Anxiety is another condition that can cause a personality change. In these cases, the change is a defense mechanism against the feelings from which the anxiety stems. For example, if a person is averse to situations with large groups of people, then that person will avoid such groups. If, in the past, the person was a gregarious sort who enjoyed interacting with groups of people, then the retreating from such that is a result of the onset of an anxiety disorder constitutes a personality change.

In some cases, the trauma that someone experiences begets post-traumatic stress disorder. PTSD manifests itself as the person relives traumatic events again and again. The person begins to fear not only the feelings associated with the event itself but also the negative reactions to that event. So, the effect of the fear multiplies itself, causing additional trauma. Such powerful fear and other negative emotions can cause a personality change as the person tries to overcome those emotions.

Bipolar disorder and schizophrenia have mood and personality changes as symptoms rather than results from a trauma or other experience. In the case of bipolar disorder, the “highs and lows” cause regular personality changes. During the manic state, the person can be driven, upbeat, happy, and productive whereas during the depressive state, the person is the exact opposite. A person suffering from schizophrenia has trouble distinguishing reality from what isn’t real. The voices that people with schizophrenia hear are an example of something that isn’t real to the outside world but seems painfully real to the person with the condition. The personality changes brought on by bipolar disorder and schizophrenia are different than those associated with anxiety, PTSD, or other experience in that they “go back and forth” fairly quickly rather than happen gradually over time.

Milder cases of personality change happen when the body produces more hormones than normal or fewer hormones than normal. Menopause and andropause are two conditions where this happens, which is in people who are assigned female at birth and assigned male at birth, respectively. The change in hormone production causes irritability and other small personality changes. These conditions are more manageable than other forms of personality change.

The treatment of personality change hinges largely on what causes the change in the first place. With bipolar disorder and schizophrenia, treatment would include medication and continuous monitoring by a psychiatrist and a family doctor. Social workers and in-home care personnel might be part of it as well. With PTSD, medication might, or might not, be required, but therapy would certainly be part of the treatment. With the combination of IIH and Factor V Leiden, there would be medication for both conditions, therapy, and a whole host of other doctors for the comorbid symptoms of both conditions. With anxiety and other conditions, therapy alone might be enough to treat the condition. Everything depends on the particular patient. No two people experience any of these conditions the same way, and no two people respond to medications or therapy the same way. The person’s care team would have to assess the person’s condition and then tailor the treatment plan accordingly.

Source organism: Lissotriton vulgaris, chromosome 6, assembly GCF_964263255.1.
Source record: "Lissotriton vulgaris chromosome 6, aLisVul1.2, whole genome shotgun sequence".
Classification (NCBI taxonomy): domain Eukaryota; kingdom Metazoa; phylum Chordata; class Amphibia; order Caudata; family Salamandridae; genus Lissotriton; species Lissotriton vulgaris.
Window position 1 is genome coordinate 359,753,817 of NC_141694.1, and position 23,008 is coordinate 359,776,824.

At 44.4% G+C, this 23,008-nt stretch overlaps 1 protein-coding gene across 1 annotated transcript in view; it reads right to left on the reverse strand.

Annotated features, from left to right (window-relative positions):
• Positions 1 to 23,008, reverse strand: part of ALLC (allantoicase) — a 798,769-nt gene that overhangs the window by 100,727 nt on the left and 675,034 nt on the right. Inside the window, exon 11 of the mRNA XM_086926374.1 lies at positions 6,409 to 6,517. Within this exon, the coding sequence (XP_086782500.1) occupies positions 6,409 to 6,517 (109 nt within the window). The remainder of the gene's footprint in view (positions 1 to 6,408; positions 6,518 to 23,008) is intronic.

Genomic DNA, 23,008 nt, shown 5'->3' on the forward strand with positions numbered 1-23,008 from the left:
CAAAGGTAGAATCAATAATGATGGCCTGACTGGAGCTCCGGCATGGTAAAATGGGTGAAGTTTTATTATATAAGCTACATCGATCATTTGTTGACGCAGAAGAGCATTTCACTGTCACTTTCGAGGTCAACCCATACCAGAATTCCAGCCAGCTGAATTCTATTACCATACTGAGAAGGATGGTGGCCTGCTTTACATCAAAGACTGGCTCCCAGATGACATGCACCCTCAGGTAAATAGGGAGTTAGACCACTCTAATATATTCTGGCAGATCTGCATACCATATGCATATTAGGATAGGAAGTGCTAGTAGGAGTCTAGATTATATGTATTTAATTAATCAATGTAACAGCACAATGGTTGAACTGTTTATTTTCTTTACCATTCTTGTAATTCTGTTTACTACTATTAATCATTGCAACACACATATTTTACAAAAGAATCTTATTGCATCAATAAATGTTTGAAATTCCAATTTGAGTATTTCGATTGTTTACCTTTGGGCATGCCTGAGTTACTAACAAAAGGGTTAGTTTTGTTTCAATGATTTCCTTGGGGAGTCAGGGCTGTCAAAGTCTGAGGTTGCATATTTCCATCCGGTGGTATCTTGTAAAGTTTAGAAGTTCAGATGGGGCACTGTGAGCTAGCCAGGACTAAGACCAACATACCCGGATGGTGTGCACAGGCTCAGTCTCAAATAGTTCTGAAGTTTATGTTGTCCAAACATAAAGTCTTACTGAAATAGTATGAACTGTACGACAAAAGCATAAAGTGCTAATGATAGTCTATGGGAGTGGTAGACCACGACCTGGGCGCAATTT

Why Accuracy Is Important

Accuracy is crucial to the whole treatment process. Obviously, we don’t want doctors to treat the wrong condition, which could have catastrophic consequences. But, we also don’t want insurance providers to say, “No,” for no reason because of inaccuracies in the application of the ICD-10 code or codes. For example, a person with PTSD might be covered for EMDR therapy, but if the person is assigned a code for COVID-19, EMDR would likely not be covered. 

People need the right treatment at the right time, and if they pay for the correct insurance coverage, then they shouldn’t have to jump through additional hoops to fix incorrectly assigned codes just not to go bankrupt.

How AutoNotes Can Help

AutoNotes is a tool that doctors, therapists, and other healthcare professionals can use to create detailed clinical notes without hours of finger-breaking work. Its chief benefit is its security. Everything a doctor does is encrypted. Both the program itself and the encryption are compliant with the Health Insurance Portability and Accountability Act of 1996. 

The program works by helping the doctor create a patient profile from a wide variety of templates. Based upon the patient’s specific information, AutoNotes will create a treatment plan for each patient. Even better, as the patient’s situation changes, you can modify the profile. Thereafter, based upon the new information, AutoNotes will change the patient-care strategies.

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These benefits are for the patients as well as for their healthcare providers. When healthcare providers don’t have to spend inordinate amounts of energy on producing high-quality clinical notes, then they can concentrate more on their patients, thus improving the quality of the care they provide. AutoNotes is the way forward for medical professionals in the 21st century.